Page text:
A hotline caller from Texas reported today that major wildfire has again hit the city of Bastrop and Bastrop County, Texas. What began at 2 p.m. yesterday as a small, two-acre fire was fed by strong winds and expanded extremely quickly, and by 4 p.m. had become a huge fire. Bastrop County is pine tree country and, given severe, prolonged drought, dried out pine trees burn like gas-soaked toothpicks tossed into a campfire. Catastrophe revisited. Bastrop is traumatized again but trying its best to cope.
Exactly a month ago, the city of Bastrop, about 30 miles east of Austin, made national headlines of the grimmest sort when wildfire swept through town. Residents had hardly begun to recover from that major calamity when this latest fire yesterday grew out of control so quickly, again threatening families, homes, ranches and livestock. The caller’s own 31-year-old daughter had to be hospitalized because of heart problems. The local feed store owner had a heart attack and died after the first fire. Ranches throughout the county that have not yet burned have little or no water to fight fire and many have pared down or sold off their herds. Many of those not in the path of wildfires have no hay to feed livestock.
“No matter what, “ today’s caller said, “Bastrop County will not be Bastrop County anymore. People are scared and bewildered. ” Yesterday, DC-10 and C-130 planes swooped in within a few hours—unlike the four days it took to get planes up a month ago—flying extremely low and spreading fire retardant for up to two miles at a time. Bastrop “looked like a war zone,” with charred remains of homes, stone chimneys sticking up into the sky and a blackened, soot-filled landscape.
Although largely unreported until last month, wildfires have been scourging less populated areas of the bone-dry state since last spring. Farm Aid friend and former Texas agriculture commissioner Jim Hightower made plain that Governor Rick Perry has been “months late in providing the most basic state leadership to deal with such disasters.” For the whole article, click here. To see photos of what wildfires and severe drought look like—steel yourself before looking at them--see this slideshow by the Austin Statesman.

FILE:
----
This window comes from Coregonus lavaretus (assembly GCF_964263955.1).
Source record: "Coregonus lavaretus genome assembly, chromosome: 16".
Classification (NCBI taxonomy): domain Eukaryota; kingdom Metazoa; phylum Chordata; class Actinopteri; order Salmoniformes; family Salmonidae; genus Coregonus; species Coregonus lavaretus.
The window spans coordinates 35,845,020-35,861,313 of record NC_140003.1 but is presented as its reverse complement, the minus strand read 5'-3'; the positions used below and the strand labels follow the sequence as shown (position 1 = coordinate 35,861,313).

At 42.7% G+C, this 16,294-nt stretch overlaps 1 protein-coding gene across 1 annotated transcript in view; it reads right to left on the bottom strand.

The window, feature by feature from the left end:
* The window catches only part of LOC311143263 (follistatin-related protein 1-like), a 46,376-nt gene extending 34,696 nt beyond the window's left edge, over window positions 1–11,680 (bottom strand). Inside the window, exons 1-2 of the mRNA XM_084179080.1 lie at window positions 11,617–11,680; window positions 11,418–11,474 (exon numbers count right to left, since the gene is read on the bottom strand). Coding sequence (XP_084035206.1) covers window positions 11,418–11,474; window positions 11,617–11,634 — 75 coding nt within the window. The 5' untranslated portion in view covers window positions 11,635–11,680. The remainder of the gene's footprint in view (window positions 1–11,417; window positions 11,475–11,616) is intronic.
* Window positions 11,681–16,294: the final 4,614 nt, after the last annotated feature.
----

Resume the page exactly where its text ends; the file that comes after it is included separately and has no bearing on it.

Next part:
Farm Aid is trying to help. Here is an article from the San Angelo Times about a hay run we helped coordinate to the small town of Miles, Texas.
Although this year of disasters has all of us on the verge of blinking away the latest disaster report, we ask you again to help us continue to deliver hay to those limited resource farmers in Texas and Oklahoma who cannot afford to purchase it and truck it in from out of state. Farmers in the Midwest have stepped up and done their part, donating tons of hay, which is just waiting to be picked up and delivered to drought areas. Presently, the great logistical problem—which Governor Perry is refusing to help with—is getting affordable (or donated!) trucks and truckers lined up to run hay down from the Midwest to Texas and Oklahoma. The need is immediate; animals cannot wait another two weeks or a month for something to eat. If you can help in any way—with a few dollars to help pay truckers’ fuel costs, with leads on trucks and truckers (especially those with flatbeds to carry large round bales!), or with info about farmers and ranchers who need help—email me directly at firstname.lastname@example.org.
Farm Aid is you, and you are Farm Aid. We cannot help America’s family farmers and ranchers without you. THANK YOU!